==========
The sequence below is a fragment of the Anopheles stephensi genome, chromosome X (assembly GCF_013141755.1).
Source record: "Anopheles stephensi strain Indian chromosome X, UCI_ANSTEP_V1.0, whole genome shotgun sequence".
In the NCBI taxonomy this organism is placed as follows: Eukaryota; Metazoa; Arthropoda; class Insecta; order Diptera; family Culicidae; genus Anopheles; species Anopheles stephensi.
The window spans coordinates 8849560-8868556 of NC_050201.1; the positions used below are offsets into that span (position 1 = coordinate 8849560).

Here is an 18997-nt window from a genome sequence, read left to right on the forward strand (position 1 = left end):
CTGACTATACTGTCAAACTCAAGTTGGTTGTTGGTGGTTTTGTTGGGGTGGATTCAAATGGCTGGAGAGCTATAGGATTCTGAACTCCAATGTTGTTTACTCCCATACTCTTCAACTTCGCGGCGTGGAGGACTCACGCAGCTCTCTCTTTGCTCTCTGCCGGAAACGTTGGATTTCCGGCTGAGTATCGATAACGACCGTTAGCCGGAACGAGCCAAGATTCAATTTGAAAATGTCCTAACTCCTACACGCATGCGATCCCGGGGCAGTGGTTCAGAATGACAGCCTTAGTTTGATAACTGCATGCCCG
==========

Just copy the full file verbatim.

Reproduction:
The sequence below is a fragment of the Anopheles stephensi genome, chromosome X (assembly GCF_013141755.1).
Source record: "Anopheles stephensi strain Indian chromosome X, UCI_ANSTEP_V1.0, whole genome shotgun sequence".
In the NCBI taxonomy this organism is placed as follows: Eukaryota; Metazoa; Arthropoda; class Insecta; order Diptera; family Culicidae; genus Anopheles; species Anopheles stephensi.
The window spans coordinates 8849560-8868556 of NC_050201.1; the positions used below are offsets into that span (position 1 = coordinate 8849560).

Here is an 18997-nt window from a genome sequence, read left to right on the forward strand (position 1 = left end):
CTGACTATACTGTCAAACTCAAGTTGGTTGTTGGTGGTTTTGTTGGGGTGGATTCAAATGGCTGGAGAGCTATAGGATTCTGAACTCCAATGTTGTTTACTCCCATACTCTTCAACTTCGCGGCGTGGAGGACTCACGCAGCTCTCTCTTTGCTCTCTGCCGGAAACGTTGGATTTCCGGCTGAGTATCGATAACGACCGTTAGCCGGAACGAGCCAAGATTCAATTTGAAAATGTCCTAACTCCTACACGCATGCGATCCCGGGGCAGTGGTTCAGAATGACAGCCTTAGTTTGATAACTGCATGCCCG